Joy of Museums Virtual Tours

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Hampton Court Palace – Virtual Tour

Hampton Court Palace - Joy of Museums

Hampton Court Palace – Virtual Tour

Hampton Court Palace is a royal palace which is located upstream of central London on the River Thames. The palace building project began in 1515 with Cardinal Thomas Wolsey as the owner.

However, in 1529, Wolsey fell from favor, and King Henry VIII seized the Palace for himself.  Henry VIII enlarged the palace complex to cater to his large royal court. Today you can walk in King Henry VIII’s and his many wives’ footsteps.

“…to wish myself in my sweetheart’s arms,
whose pretty ducks [breasts],
I trust shortly to kiss.”
– King Henry VIII’s love letter to Anne Boleyn

In the following century, King William III rebuilt and expanded Hampton Court Palace, which destroyed much of the Tudor palace. The King intended to build a palace to rival Versailles.

Fortunately for us, the project ceased in 1694, leaving the Palace in two distinct architectural styles, domestic Tudor and Baroque.

King George II was the last monarch to live in the Palace, and today, the Palace is open to the public and displays many works of art from the Royal Collection.

The Place complex includes extensive gardens, a maze, a historic tennis court, and a vast grapevine.

A Virtual Tour of Hampton Court Palace

  • Henry VIII’s Great Hall
  • King’s Beasts
  • Henry VIII’s Kitchens
  • Henry VIII’s Wine Cellar
  • Hampton Court Palace, Tradesman’s Entrance
  • Hampton Court Astronomical Clock
  • The Fountain Court
  • Christopher Wren’s South Front
  • The Chocolate Room
  • Historical Exhibits at Hampton Court Palace

Henry VIII’s Great Hall – Hampton Court Palace

Henry VIII's Great Hall - Hampton Court Palace - Joy of Museums

Henry VIII’s Great Hall is spanned by a large and sumptuously decorated hammer-beam roof, and its walls are hung with Henry VIII’s highest praised tapestries, The Story of Abraham.

The Great Hall was built between 1532 and 1535, making it the last medieval Great Hall built for the English monarchy. So impatient was the King for this Hall’s completion that the masons were compelled to work throughout the night by candlelight.

Henry VIII's Great Hall - Hampton Court Palace - Joy of Museums 2

During Tudor times, this was the most crucial room in the Palace. In this Hall, the King would dine in state seated at a table upon a raised dais. During the Tudor period, the Palace was the scene of many historical events.

In 1537, the King’s much-desired male heir, the future Edward VI, was born at the Palace.

Henry VIII's Great Hall - Hampton Court Palace - Joy of Museums 3

William Shakespeare’s company – the ‘King’s Men’ – performed for King James I over Christmas and New Year in 1603-4 in this Hall.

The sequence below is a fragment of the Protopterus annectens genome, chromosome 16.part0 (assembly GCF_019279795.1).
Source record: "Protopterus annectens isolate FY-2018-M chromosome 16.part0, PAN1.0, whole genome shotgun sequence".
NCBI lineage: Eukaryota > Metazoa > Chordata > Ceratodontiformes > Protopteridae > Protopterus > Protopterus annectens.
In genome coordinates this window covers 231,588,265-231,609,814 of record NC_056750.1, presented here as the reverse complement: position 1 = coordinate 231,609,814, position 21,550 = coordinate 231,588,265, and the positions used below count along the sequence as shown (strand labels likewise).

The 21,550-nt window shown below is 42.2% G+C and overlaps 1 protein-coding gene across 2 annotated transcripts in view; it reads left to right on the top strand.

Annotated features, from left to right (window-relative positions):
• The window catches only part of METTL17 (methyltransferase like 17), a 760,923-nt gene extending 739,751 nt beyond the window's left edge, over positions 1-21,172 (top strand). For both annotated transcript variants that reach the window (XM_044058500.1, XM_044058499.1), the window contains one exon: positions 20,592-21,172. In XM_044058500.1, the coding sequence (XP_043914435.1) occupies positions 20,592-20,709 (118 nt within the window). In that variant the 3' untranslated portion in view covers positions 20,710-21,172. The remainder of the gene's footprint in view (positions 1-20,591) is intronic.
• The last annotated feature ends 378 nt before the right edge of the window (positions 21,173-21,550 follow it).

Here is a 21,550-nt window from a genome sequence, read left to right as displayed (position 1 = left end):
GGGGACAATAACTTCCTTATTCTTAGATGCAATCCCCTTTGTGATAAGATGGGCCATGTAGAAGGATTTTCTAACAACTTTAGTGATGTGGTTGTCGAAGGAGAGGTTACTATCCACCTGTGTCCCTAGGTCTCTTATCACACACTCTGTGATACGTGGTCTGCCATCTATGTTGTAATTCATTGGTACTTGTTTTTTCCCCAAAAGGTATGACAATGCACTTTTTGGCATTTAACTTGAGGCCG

Henry VIII’s Great Hall

  • Name:                  Henry VIII’s Great Hall
  • Dates: 1530’s
  • Historic Site:       Hampton Court Palace

King’s Beasts – Hampton Court Palace

King's Beasts - Hampton Court Palace - Joy of Museums

Ten statues of heraldic animals called the King’s Beasts to stand on the bridge over the moat leading to the great gatehouse. These statues represent the ancestry of King Henry VIII and his third wife, Jane Seymour. The animals are:

  • the lion of England
  • the Seymour lion
  • the Royal Dragon
  • the black bull of Clarence
  • the yale of Beaufort
  • the white lion of Mortimer
  • the White Greyhound of Richmond
  • the Tudor dragon
  • the Seymour panther
  • the Seymour unicorn.

King's Beasts - Hampton Court Palace - Joy of Museums - 2

Jane Seymour (1508 – 1537) was Queen of England as the third wife of King Henry VIII.

She succeeded Anne Boleyn as queen consort following Boleyn’s execution and died of postnatal complications less than two weeks after her only child, a son who became King Edward VI.

Jane Seymour was the only one of Henry’s wives to receive a queen’s funeral, and his only consort to be buried beside him in St George’s Chapel at Windsor Castle.

King's Beasts - Hampton Court Palace - Joy of Museums - 3

Thomas Wolsey, Archbishop of York, Chief Minister and a favorite of Henry VIII, started building Hampton Court Palace in 1514.

However, in 1528, knowing that the King had turned against him and was engineering his downfall, Wolsey passed the Palace to the King as a gift.

The King almost immediately began his rebuilding and expansion. King Henry’s new Palace’s architecture followed the existing design of perpendicular Gothic-inspired Tudor with Renaissance ornament.

King’s Beasts

Henry VIII’s Kitchens at Hampton Court Palace

Henry VIII's Kitchens - Hampton Court Palace

As soon as Henry VIII took ownership of Hampton Court Palace in 1528, the King began rebuilding and expanding to accommodate the King’s court, which consisted of over one thousand people.

Although the King owned over sixty houses and palaces, few of these were large enough to hold the assembled court, and thus one of the first building works to transform Hampton Court into a principal residence was to build the vast kitchens.